· Doctors will check your vital signs around the clock via tiny sensors.
· Stomach chips will monitor your diet to help you lose weight.
· Spinal cord implants will reverse paralysis.
· Brain chips will let you absorb data while you sleep.
· Brain interfaces will help you fully inhabit virtual worlds.
Did you know that only 29 percent of Lady Gaga’s 30 million followers on Twitter actually exist? Let me just repeat that:29 percent. That’s less than a third. The overwhelming majority are unreal, inert, mere cyphers shackled together in a collective expression of inanimate inanity. Isn’t that extraordinary?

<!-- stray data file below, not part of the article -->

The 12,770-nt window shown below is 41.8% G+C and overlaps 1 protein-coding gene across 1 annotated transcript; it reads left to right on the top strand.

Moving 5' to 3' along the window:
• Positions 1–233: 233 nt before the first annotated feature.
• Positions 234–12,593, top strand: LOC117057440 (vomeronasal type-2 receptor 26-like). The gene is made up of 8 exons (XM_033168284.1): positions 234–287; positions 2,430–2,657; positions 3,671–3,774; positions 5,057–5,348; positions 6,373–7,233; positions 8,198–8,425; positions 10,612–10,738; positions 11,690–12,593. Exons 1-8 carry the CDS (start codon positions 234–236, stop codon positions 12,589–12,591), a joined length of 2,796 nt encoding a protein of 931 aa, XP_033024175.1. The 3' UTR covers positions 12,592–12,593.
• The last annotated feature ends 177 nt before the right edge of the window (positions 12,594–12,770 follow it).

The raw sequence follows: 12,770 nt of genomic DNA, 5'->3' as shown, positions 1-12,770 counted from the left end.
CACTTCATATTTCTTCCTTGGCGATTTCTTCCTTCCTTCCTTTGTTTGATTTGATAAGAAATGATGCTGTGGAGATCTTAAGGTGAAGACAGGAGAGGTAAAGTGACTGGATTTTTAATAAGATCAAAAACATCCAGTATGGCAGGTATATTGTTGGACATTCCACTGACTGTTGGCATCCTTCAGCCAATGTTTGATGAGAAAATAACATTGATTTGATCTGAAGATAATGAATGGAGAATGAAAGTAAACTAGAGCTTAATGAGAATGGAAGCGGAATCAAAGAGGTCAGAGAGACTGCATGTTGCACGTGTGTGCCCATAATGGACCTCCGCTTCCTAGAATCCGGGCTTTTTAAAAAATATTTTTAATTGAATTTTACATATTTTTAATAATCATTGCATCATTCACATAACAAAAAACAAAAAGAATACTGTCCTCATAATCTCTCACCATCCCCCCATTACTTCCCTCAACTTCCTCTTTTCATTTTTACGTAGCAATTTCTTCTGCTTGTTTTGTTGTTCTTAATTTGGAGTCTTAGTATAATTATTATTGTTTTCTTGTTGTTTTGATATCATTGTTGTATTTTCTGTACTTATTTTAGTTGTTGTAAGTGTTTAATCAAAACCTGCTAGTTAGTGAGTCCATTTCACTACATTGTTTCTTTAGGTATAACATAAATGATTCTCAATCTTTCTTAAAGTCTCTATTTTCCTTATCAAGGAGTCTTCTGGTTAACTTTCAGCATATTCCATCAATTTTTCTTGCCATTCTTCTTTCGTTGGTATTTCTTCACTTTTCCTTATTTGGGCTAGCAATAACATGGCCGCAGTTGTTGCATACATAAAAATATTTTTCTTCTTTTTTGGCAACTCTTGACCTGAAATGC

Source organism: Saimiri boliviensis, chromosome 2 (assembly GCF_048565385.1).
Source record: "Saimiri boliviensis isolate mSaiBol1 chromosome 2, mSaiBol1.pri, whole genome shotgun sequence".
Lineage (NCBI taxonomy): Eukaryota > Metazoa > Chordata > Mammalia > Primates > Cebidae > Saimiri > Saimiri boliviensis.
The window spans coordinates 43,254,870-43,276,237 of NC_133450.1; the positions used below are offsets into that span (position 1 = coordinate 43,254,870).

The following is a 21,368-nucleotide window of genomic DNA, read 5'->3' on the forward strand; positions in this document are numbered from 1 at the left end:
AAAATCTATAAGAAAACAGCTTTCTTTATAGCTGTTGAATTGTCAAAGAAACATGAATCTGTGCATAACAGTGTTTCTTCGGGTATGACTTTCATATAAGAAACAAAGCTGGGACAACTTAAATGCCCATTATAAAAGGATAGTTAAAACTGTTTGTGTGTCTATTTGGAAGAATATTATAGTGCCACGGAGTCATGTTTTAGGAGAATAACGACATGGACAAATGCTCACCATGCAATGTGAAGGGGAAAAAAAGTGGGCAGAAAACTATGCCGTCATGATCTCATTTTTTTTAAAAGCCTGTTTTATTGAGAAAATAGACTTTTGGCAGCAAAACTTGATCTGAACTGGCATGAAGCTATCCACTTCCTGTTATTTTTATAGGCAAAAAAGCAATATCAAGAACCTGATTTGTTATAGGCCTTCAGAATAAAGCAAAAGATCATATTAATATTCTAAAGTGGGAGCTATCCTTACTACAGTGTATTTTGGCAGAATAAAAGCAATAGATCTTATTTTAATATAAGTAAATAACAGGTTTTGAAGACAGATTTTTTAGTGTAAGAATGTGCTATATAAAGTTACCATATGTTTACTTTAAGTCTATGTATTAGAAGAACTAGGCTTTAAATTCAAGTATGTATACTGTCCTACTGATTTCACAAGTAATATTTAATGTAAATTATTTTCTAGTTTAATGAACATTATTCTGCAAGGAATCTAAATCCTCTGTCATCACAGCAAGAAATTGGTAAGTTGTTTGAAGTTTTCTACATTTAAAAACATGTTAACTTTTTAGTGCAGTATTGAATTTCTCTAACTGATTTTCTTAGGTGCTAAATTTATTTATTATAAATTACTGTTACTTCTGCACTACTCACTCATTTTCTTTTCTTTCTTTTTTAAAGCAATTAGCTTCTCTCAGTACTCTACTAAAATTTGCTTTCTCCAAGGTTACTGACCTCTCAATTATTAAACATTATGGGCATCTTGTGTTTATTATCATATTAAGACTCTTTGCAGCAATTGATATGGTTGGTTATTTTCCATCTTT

Though we’ve also lived of late through the scandals of the Catholic Church and Major League Baseball, the unmasking of megaministers and Wall Street titans, and the penile pratfalls of John Edwards and Tiger Woods, our serial susceptibility to bogus heroes and their hoaxes remains undiminished. It’s as if there’s something in the national DNA that makes us suspend disbelief once our icons are anointed. You’d think in our digital age, when everyone can seemingly find out anything about anyone in a nanosecond—when transparency, thy name is Twitter—this pattern would have long since been broken and the country wouldn’t be so easily snowed. Instead, our credulousness seems as entrenched as ever, if not more so, with the same myopia by the press and public alike recurring with scant variation, whether the instance be as chilling as Paterno or as farcical as Petraeus.